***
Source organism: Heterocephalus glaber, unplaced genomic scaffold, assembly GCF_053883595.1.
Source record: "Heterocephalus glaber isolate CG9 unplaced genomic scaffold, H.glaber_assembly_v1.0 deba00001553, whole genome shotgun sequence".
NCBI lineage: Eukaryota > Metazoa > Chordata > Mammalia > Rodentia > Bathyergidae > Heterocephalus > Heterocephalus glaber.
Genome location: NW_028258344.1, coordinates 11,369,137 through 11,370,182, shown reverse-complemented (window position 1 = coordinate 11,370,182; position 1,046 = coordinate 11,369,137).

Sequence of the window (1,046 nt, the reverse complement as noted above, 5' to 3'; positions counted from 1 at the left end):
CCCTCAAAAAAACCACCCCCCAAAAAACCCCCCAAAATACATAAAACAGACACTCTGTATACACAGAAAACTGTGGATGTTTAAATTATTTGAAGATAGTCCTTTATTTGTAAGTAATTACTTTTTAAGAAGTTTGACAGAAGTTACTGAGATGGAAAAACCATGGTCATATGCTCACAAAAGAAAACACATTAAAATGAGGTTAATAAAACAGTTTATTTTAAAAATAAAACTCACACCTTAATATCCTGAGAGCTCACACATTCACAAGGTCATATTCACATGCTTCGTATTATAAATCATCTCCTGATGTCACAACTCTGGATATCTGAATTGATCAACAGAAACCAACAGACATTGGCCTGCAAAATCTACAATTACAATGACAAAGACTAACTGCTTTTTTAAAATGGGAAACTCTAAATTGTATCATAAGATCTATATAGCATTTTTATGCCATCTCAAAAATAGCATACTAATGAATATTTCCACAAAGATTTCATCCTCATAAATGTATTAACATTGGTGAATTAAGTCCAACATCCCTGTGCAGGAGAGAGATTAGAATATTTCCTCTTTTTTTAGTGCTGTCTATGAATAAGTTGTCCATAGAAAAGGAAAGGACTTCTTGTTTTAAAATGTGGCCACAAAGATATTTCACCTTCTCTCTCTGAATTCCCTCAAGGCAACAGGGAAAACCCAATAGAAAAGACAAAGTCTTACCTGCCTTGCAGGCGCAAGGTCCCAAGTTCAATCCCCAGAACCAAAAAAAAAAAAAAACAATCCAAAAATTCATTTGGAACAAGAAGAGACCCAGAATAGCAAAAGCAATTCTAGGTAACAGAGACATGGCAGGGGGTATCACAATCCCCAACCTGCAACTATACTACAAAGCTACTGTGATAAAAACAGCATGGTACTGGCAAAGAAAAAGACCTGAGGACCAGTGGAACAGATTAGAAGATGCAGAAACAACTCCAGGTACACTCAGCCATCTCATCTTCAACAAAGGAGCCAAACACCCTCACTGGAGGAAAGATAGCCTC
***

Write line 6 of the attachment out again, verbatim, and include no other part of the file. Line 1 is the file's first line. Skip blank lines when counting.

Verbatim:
CCCTCAAAAAAACCACCCCCCAAAAAACCCCCCAAAATACATAAAACAGACACTCTGTATACACAGAAAACTGTGGATGTTTAAATTATTTGAAGATAGTCCTTTATTTGTAAGTAATTACTTTTTAAGAAGTTTGACAGAAGTTACTGAGATGGAAAAACCATGGTCATATGCTCACAAAAGAAAACACATTAAAATGAGGTTAATAAAACAGTTTATTTTAAAAATAAAACTCACACCTTAATATCCTGAGAGCTCACACATTCACAAGGTCATATTCACATGCTTCGTATTATAAATCATCTCCTGATGTCACAACTCTGGATATCTGAATTGATCAACAGAAACCAACAGACATTGGCCTGCAAAATCTACAATTACAATGACAAAGACTAACTGCTTTTTTAAAATGGGAAACTCTAAATTGTATCATAAGATCTATATAGCATTTTTATGCCATCTCAAAAATAGCATACTAATGAATATTTCCACAAAGATTTCATCCTCATAAATGTATTAACATTGGTGAATTAAGTCCAACATCCCTGTGCAGGAGAGAGATTAGAATATTTCCTCTTTTTTTAGTGCTGTCTATGAATAAGTTGTCCATAGAAAAGGAAAGGACTTCTTGTTTTAAAATGTGGCCACAAAGATATTTCACCTTCTCTCTCTGAATTCCCTCAAGGCAACAGGGAAAACCCAATAGAAAAGACAAAGTCTTACCTGCCTTGCAGGCGCAAGGTCCCAAGTTCAATCCCCAGAACCAAAAAAAAAAAAAAACAATCCAAAAATTCATTTGGAACAAGAAGAGACCCAGAATAGCAAAAGCAATTCTAGGTAACAGAGACATGGCAGGGGGTATCACAATCCCCAACCTGCAACTATACTACAAAGCTACTGTGATAAAAACAGCATGGTACTGGCAAAGAAAAAGACCTGAGGACCAGTGGAACAGATTAGAAGATGCAGAAACAACTCCAGGTACACTCAGCCATCTCATCTTCAACAAAGGAGCCAAACACCCTCACTGGAGGAAAGATAGCCTC